Research project focuses on children's attention in an everyday life filled with distractions
A large minority of Danish young people do not complete upper secondary education, and the well-being crisis among children and young people is on everyone's lips. A new research project aims to improve the academic and social well-being of schoolchildren and, in the long term, their ability to continue in further education. A key element is a teacher-led, research-based educational programme of self-reflection tasks and cognitive exercises targeted at middle school classes.
An increasing number of Danish children and young people experience well-being problems during their time at school. Many professionals point out that the challenges are amplified by constant distractions from digital media and social platforms both during and outside of school hours. In addition, almost one in five young Danes between the ages of 18 and 25 are neither enrolled in nor have completed upper secondary education. Reports have shown that this is a particularly vulnerable group which is also more frequently in contact with psychiatry and the legal system.
Aims to strengthen concentration and self-reflection
A new research project called "On Track 2.0" has received DKK 4.3 million from TrygFonden to assist children in 4th and 5th grade in developing the prerequisites for enrolling in and completing upper secondary education.
"The purpose of our project is to improve the academic well-being of primary school pupils across subjects. Among other things, this will be done by training their cognitive control so that they can more easily maintain focus and regain concentration when they are distracted," says Signe Vangkilde, Professor at the Department of Psychology at the University of Copenhagen.
She is supplemented by fellow researcher and future PhD student on the project, Anne Marie Kristensen:
"We also want to train the children to reflect on which circumstances and strategies help and motivate them to learn. Our previous pilot project shows that this can create a calmer learning environment, which benefits both teachers and students and contributes to social well-being," she explains.
Help getting on track
Various initiatives have been implemented to support students who are not considered ready for higher education in 8th grade, however, the effects are often small or completely absent. The researchers behind "On Track 2.0" point out that these initiatives have typically been intensive programmes taking place outside the classroom and late during the lower secondary school years.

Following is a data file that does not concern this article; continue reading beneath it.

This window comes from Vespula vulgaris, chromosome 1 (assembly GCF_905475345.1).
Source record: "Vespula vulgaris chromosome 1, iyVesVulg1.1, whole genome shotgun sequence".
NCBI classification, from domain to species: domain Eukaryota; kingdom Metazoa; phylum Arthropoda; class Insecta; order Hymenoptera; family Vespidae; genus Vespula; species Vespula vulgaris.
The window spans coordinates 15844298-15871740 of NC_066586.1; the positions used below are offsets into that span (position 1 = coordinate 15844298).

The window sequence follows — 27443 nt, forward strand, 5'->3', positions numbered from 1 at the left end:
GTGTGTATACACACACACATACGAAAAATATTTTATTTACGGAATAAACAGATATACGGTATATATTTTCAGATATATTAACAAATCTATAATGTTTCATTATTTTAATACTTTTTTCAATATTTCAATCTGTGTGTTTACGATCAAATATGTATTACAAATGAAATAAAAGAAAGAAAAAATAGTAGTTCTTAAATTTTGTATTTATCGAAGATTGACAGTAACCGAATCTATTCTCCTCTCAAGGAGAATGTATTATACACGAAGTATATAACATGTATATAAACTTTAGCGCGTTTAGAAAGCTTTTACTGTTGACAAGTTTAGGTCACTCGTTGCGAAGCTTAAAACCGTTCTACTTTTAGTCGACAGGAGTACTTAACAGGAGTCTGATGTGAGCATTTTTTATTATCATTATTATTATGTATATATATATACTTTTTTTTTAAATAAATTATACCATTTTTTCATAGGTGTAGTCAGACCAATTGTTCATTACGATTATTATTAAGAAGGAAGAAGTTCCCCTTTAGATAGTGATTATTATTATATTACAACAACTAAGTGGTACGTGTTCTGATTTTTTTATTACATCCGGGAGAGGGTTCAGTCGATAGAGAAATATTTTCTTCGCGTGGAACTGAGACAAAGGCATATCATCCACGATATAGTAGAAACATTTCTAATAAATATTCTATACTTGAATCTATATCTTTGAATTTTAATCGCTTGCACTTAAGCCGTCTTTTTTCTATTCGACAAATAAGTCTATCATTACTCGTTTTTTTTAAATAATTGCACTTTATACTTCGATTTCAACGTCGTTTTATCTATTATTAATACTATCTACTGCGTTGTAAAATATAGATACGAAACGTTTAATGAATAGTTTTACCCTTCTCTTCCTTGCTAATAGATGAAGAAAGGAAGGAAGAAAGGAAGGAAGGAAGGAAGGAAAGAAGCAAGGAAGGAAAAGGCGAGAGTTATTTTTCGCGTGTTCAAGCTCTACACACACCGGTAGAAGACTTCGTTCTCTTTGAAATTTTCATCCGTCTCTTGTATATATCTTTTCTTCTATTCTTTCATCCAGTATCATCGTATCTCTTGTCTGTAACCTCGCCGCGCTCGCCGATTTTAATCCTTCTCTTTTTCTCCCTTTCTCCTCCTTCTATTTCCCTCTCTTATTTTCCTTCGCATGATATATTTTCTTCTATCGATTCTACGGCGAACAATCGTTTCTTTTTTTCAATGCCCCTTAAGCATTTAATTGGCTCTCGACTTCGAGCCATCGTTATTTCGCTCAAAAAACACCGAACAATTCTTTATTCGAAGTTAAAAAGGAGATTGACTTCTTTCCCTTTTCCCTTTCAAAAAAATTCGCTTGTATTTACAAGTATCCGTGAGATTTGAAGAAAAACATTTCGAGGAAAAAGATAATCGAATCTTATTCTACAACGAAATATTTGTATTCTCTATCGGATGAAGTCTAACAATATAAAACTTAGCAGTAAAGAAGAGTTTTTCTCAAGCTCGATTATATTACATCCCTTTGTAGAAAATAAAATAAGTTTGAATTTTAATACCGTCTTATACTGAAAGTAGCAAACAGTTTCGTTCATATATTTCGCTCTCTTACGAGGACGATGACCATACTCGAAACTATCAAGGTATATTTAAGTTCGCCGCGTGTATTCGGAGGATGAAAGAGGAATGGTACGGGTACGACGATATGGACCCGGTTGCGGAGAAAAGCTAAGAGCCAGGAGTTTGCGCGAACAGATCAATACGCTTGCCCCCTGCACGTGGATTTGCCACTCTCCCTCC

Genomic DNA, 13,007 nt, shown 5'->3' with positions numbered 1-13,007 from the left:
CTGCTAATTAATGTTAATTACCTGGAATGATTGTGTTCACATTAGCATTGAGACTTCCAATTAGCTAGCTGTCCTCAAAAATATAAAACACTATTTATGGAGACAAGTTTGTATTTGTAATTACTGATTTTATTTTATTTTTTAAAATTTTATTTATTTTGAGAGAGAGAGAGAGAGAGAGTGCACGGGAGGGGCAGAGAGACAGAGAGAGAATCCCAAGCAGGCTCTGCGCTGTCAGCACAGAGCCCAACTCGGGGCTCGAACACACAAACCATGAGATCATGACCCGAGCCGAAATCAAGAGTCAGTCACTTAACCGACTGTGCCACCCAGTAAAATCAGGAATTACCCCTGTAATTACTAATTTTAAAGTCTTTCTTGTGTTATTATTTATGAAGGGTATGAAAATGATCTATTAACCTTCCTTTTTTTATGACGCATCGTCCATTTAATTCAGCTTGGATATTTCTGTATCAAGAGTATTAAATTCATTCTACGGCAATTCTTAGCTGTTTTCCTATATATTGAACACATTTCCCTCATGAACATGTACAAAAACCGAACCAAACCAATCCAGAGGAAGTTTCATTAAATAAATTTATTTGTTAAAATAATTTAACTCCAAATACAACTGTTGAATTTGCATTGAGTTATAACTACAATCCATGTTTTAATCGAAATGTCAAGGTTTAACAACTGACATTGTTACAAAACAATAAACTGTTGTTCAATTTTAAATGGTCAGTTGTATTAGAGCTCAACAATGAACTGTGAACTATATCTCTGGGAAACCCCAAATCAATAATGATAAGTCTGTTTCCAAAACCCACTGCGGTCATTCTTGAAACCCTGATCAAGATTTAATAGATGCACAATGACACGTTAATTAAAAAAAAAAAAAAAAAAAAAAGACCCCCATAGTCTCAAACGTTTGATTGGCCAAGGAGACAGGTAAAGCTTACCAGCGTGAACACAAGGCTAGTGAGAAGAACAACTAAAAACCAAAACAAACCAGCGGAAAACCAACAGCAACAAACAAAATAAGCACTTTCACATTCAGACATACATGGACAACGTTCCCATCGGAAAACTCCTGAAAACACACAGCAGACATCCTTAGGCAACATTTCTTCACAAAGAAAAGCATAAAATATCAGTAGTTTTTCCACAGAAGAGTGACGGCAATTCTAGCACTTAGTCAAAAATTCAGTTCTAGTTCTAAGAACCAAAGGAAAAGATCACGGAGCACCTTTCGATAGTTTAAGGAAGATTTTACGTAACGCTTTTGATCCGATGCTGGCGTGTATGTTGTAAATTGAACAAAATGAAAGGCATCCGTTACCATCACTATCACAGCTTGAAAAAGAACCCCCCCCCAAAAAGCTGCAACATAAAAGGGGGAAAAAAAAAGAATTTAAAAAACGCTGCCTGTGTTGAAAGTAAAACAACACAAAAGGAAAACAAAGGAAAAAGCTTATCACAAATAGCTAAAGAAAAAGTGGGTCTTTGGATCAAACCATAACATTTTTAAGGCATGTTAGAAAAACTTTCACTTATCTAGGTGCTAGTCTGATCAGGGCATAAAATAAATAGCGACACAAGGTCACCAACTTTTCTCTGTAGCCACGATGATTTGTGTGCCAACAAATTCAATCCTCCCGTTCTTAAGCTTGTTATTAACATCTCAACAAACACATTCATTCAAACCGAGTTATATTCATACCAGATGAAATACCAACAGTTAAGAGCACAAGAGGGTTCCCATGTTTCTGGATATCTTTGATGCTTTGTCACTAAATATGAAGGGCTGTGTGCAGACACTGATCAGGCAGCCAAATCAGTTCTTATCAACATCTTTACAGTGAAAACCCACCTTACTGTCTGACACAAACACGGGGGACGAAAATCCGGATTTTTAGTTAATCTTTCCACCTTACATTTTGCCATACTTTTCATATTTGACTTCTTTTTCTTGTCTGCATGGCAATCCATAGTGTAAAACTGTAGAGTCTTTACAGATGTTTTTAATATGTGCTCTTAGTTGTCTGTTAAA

"We hope to be able to strengthen students' prerequisites at an earlier age – and within their regular teaching time in a universal programme targeted at the entire class group. This means that we support teachers in providing exercises to strengthen attention, cognitive control, and self-reflection, and that we work on building a sense of community in the class at the same time," says Signe Vangkilde.
The two researchers have developed and tested a pilot version of "On Track" in middle school, in which pupils were actively involved in developing strategies to improve their attention control and academic well-being. The programme is a universal, whole-class approach, but is expected to benefit the most challenged students in particular.
"The programme is designed to engage both teachers' and students' self-reflection, especially when it comes to their use of digital media, in order to facilitate a deliberate use and critical stance that is not about either prohibition or unregulated use," says Anne Marie Kristensen.
In the project, the research group collaborates with L&R Uddannelse+, which contributes by building and operating a digital platform where the learning materials will be available to ensure easy access.
In addition, the project also includes a collaboration with the Teacher Education Programme at University College Copenhagen in order to strengthen the integration between educational research and practice. The project is carried out with input and professional advice from national and international researchers from Canada, the UK and Australia.
Teachers and school leaders who might be interested in taking part in the project, or others who want to hear more, are welcome to get in touch: email@example.com
Simon Knokgaard Halskov
Press and communication consultant
Faculty of Social Sciences
Phone: +45 93 56 53 29